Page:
Comments: Lean, Left And Lofty

Excellent and well stated, Publicola. I can't add much to that. You've covered all the bases with one exception - a quote I keep posted above my desk at work:

If you have a problem and get advice from a knee-jerk conservative and a knee-jerk liberal, if you take the conservative's advice you'll at least know what problems it will cause.

Posted by Kevin Baker at January 13, 2007 08:41 PM

So far I've only had time to read the last paragraph:

any chance the fine folks at Lean Left would be willing to highlight what's wrong with the libertarian view on firearms ownership

You'll find my views on firearms to be atypical of "leftists," cf. here.

My only quarrel with the libertarian view on firearms ownership is that it has no viable plan for prevention. Every (sane) person I know, several of them libertarian, acknowledges that there are some people who simply shouldn't have firearms. They acknowledge that anyone who wants to K&BA ought to learn gun safety, take training, demonstrate proficiency, etc. They're simply not willing to require any of those things.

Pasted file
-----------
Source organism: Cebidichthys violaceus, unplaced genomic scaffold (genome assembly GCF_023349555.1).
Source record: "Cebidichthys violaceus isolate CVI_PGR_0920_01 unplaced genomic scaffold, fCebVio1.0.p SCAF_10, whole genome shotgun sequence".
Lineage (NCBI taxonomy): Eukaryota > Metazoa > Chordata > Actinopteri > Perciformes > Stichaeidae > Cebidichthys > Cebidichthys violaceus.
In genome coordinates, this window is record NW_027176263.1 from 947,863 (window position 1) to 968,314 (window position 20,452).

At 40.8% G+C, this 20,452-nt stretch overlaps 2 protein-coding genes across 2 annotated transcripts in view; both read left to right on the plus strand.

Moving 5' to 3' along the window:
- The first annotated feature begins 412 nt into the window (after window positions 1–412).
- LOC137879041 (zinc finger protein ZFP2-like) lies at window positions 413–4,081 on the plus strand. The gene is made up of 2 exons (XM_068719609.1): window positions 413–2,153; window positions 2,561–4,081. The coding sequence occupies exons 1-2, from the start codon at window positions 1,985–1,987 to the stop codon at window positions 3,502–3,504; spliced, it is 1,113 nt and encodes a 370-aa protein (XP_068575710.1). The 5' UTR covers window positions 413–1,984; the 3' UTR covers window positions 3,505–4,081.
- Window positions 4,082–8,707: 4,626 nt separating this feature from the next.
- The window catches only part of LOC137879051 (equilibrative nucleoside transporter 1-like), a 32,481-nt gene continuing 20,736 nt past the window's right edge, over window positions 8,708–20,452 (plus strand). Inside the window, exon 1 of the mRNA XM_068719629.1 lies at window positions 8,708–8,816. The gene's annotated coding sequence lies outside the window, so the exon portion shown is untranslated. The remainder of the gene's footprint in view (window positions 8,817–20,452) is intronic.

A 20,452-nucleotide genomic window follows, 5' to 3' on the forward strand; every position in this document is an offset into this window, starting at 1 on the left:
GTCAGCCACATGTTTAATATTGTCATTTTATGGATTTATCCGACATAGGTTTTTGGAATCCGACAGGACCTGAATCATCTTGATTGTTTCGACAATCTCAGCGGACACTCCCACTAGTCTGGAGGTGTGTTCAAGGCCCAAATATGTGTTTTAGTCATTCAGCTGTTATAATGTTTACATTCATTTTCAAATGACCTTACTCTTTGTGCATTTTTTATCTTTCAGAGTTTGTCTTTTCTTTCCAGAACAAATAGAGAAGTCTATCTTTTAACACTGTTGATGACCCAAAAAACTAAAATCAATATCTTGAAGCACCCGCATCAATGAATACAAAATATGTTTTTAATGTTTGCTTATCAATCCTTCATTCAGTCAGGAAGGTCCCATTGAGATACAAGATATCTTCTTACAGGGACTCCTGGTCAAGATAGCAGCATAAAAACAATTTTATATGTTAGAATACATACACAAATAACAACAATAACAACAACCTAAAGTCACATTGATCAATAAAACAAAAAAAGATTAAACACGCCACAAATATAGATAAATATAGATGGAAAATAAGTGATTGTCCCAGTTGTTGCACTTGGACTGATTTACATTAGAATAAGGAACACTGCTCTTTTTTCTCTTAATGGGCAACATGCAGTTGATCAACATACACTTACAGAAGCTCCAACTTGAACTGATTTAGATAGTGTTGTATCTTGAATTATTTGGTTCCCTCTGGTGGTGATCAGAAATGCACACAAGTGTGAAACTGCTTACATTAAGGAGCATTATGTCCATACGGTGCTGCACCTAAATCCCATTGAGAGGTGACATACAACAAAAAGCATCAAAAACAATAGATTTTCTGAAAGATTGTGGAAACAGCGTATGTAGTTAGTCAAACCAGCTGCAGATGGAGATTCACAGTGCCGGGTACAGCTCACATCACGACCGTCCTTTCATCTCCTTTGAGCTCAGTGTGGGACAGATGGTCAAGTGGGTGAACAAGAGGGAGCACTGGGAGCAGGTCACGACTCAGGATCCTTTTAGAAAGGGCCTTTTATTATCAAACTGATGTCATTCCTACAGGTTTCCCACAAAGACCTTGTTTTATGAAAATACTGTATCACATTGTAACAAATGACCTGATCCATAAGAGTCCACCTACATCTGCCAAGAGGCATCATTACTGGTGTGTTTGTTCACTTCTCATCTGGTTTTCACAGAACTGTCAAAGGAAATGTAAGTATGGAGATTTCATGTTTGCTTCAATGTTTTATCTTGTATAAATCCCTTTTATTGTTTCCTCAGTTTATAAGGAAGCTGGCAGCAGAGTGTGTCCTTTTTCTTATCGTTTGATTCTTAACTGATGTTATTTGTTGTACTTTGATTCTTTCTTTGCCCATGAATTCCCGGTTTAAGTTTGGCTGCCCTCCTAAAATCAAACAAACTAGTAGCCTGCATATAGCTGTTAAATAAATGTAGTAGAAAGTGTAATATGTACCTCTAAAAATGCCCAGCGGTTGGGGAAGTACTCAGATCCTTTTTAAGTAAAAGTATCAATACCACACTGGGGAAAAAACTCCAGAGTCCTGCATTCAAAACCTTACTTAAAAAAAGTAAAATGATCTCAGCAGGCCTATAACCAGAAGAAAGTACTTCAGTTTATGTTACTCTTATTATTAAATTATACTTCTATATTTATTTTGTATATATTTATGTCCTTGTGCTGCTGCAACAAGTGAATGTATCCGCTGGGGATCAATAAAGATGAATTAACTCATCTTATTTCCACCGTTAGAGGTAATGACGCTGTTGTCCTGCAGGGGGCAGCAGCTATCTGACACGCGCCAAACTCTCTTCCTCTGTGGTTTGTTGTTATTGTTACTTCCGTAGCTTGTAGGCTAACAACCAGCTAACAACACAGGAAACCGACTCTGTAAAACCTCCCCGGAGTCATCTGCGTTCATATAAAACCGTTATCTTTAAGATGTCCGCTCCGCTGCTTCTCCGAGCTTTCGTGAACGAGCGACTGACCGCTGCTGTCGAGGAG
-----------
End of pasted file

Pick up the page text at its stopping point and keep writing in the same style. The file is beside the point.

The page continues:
IOW, I fully support an individual right to keep and bear arms for self-defense, recreation, and hunting. In that regard, I'm at odds with many liberals. However, I'm not opposed to requiring things like training and licensing, which puts me at odds with libertarians (whose paranoia concerning links between registration and confiscation I don't share).

You can see why I don't blog about guns very much, given that my middle-of-the-road position is despised by pro-gun and anti-gun forces alike.

I'll try to read the rest of this later. "&" have a nice day. :)

Posted by tgirsch at January 13, 2007 10:51 PM

Tgirsch,
I wouldn't call it "paranoia". "paranoia" implies that it's either never happened before or has little chance of happening again but we're worried about it anyway. & yes; it's happened in the u.S. & rather recently.